Ministers consider the return of key stage 1 national tests

Ministers are to consider the introduction of more “rigorous” assessments for seven-year-olds, including a possible return to national testing, the government announced this evening.

The potential return of national tests for infants was first revealed by TES in June.

Now, in her first major policy speech since the election, education secretary Nicky Morgan will pledge to look again at the teacher assessments used at the end of key stage 1, to ensure there is “a firm basis for calculating progress to key stage 2”.

According to the Department for Education, officials will be working with headteachers on how the tests will take shape, to ensure they hold schools to account and “give them the full credit for the progress they achieve”.

Ministers are understood to be concerned about the existing KS1 assessments, because thousands of primary schools have opted to use test-free baseline assessments for four-year-olds.

It is believed that schools minister Nick Gibb was particularly concerned about “loading up” on two sets of teacher-assessed data to measure progress throughout primary school.

The proposals are part of a raft of education reforms that will be announced by Ms Morgan tomorrow in a speech at thinktank Policy Exchange, ushering in what she describes as a “rigour revolution”.

Among the plans will be the launch of a National Teaching Service, first suggested in October, which will send the country’s best teachers and senior leaders into the worst-performing schools. It is hoped that 1,500 will be signed up to the service by 2020.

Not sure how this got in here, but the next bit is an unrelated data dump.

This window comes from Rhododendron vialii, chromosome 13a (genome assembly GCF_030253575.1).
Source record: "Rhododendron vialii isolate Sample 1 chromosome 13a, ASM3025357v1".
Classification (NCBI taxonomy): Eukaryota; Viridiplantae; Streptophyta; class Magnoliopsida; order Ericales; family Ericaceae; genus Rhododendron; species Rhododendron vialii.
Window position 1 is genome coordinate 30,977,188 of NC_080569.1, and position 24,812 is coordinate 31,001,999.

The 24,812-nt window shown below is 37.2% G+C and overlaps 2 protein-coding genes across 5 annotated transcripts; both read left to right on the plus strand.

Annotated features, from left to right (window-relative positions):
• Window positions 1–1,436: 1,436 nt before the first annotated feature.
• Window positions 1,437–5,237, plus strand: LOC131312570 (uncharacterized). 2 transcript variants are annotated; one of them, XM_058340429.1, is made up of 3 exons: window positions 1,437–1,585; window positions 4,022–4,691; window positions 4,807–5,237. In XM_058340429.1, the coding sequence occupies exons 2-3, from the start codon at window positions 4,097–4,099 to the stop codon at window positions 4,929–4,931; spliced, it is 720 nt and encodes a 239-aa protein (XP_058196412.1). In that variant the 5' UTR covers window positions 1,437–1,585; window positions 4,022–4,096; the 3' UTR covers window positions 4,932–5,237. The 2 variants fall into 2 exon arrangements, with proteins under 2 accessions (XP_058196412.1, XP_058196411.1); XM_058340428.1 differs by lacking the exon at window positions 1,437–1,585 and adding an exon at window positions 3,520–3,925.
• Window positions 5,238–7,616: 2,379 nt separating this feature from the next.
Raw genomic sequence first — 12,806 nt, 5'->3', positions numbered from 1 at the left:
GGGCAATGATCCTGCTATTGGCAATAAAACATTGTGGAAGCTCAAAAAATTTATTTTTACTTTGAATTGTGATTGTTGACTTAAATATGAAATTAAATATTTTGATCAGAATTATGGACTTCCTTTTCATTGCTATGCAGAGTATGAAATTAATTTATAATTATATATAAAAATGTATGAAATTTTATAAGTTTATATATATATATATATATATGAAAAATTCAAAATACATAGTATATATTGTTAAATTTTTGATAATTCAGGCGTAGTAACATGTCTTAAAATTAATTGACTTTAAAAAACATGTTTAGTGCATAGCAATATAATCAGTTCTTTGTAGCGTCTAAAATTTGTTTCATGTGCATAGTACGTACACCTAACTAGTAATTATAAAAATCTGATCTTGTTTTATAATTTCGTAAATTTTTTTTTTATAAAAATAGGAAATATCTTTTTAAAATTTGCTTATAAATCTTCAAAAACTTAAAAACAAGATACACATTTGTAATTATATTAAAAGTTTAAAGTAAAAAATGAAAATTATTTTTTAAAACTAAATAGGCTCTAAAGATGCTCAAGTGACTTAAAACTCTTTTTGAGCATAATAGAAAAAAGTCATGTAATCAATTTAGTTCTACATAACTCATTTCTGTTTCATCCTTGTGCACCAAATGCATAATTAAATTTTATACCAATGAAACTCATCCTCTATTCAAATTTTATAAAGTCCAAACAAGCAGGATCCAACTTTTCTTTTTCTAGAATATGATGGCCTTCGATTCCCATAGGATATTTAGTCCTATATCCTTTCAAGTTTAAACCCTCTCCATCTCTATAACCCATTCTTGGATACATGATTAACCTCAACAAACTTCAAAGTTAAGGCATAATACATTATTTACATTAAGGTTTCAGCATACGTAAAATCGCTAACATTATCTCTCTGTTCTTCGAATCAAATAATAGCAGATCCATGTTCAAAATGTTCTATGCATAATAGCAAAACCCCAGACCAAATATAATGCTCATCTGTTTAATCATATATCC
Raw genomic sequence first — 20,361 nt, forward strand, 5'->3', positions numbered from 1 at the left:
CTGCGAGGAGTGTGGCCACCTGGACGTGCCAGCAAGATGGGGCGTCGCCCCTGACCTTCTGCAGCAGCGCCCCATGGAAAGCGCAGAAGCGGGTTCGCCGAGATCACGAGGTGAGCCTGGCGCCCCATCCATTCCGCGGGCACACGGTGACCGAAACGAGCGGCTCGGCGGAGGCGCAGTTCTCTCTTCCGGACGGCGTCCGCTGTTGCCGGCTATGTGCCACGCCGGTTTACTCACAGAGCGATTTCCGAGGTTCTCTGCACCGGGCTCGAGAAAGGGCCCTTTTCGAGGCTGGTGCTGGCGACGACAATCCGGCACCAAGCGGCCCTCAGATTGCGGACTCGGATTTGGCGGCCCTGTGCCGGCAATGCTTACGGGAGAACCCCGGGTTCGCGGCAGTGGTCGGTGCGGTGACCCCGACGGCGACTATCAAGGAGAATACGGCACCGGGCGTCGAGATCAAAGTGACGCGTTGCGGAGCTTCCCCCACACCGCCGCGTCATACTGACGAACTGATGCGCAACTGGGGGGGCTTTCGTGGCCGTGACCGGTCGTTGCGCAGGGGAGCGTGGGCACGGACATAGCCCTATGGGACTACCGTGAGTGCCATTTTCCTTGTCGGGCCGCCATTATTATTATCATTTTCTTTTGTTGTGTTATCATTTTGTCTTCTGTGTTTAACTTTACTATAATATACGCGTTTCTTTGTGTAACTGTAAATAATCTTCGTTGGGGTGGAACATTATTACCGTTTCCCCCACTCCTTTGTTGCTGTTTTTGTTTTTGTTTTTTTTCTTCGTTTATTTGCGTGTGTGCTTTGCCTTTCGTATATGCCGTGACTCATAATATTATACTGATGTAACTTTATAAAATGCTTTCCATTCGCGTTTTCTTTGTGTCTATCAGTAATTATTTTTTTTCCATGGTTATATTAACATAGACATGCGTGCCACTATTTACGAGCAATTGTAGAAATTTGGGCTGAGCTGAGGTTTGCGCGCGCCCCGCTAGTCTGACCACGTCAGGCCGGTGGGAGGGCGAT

Elsewhere, Ms Morgan will launch a consultation on the introduction of a compulsory English Baccalaureate, with the aim of 90 per cent of students sitting GCSEs in maths, English, science, a modern language and history or geography.

Part of the plan will be to introduce a headline measure on the proportion of pupils entering and achieving the EBac, to which schools will be held accountable through Ofsted.

The education secretary is also expected to name the five academy sponsors to be handed a pot of money to improve underachieving schools across the North of England, as revealed by TES last month.

REAch2, Outwood Grange Academies Trust, Wakefield City Academies, Tauheedul Education Trust and Bright Tribe will be revealed as the sponsors sharing a £5 million pot to help struggling schools in the region.

“Over the past five years we’ve extended opportunity to thousands of young people, through raised standards, heightened expectations and a rigour revolution,” Ms Morgan will say.

“But for all we’ve achieved, too many young people aren’t being given a fair shot to succeed because of where they live. That’s why today I’m announcing the creation of a National Teaching Service, sending some of our best teachers to schools in struggling areas.

“At the same time, we’re taking further steps to ensure that every pupil masters the three Rs in primary school and studies the core academic subjects in secondary school – ensuring that every young person gets the best start in life.”

The proposal to bring back national tests for seven-year-olds was heavily criticised by classroom leaders.

The NUT’s deputy general secretary, Kevin Courtney, said: “The UK already has the most excessively tested children in the whole of Europe. Parents, teachers and headteachers will be alarmed to see the latest proposals from Nicky Morgan, which suggest bringing back Sats for seven-year-olds a decade after their abolition.”

And he added: “Children and young people urgently need the formal assessment burden on them reduced. More tests at 7, involving the labelling and grading of young children, is simply the very last thing that is needed to help improve outcomes or learning.”

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